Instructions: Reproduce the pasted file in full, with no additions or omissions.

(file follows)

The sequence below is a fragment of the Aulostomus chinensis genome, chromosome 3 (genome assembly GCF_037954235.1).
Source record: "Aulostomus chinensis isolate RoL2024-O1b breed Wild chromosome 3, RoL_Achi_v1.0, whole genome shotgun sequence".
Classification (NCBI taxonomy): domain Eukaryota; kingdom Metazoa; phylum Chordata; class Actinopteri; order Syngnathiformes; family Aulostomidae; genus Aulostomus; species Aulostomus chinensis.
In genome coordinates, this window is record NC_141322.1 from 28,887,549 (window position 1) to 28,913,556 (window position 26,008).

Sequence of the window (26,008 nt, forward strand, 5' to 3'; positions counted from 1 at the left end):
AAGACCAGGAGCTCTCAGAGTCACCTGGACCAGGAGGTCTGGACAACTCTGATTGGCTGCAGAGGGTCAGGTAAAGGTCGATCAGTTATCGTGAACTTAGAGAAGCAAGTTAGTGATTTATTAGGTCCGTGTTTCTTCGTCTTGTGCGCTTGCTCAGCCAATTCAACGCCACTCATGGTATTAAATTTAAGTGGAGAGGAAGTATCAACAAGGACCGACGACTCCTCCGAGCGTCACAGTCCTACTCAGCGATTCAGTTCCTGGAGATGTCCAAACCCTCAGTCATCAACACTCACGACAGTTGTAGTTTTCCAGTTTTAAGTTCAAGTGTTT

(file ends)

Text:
The sequence below is a fragment of the Aulostomus chinensis genome, chromosome 3 (genome assembly GCF_037954235.1).
Source record: "Aulostomus chinensis isolate RoL2024-O1b breed Wild chromosome 3, RoL_Achi_v1.0, whole genome shotgun sequence".
Classification (NCBI taxonomy): domain Eukaryota; kingdom Metazoa; phylum Chordata; class Actinopteri; order Syngnathiformes; family Aulostomidae; genus Aulostomus; species Aulostomus chinensis.
In genome coordinates, this window is record NC_141322.1 from 28,887,549 (window position 1) to 28,913,556 (window position 26,008).

Sequence of the window (26,008 nt, forward strand, 5' to 3'; positions counted from 1 at the left end):
AAGACCAGGAGCTCTCAGAGTCACCTGGACCAGGAGGTCTGGACAACTCTGATTGGCTGCAGAGGGTCAGGTAAAGGTCGATCAGTTATCGTGAACTTAGAGAAGCAAGTTAGTGATTTATTAGGTCCGTGTTTCTTCGTCTTGTGCGCTTGCTCAGCCAATTCAACGCCACTCATGGTATTAAATTTAAGTGGAGAGGAAGTATCAACAAGGACCGACGACTCCTCCGAGCGTCACAGTCCTACTCAGCGATTCAGTTCCTGGAGATGTCCAAACCCTCAGTCATCAACACTCACGACAGTTGTAGTTTTCCAGTTTTAAGTTCAAGTGTTT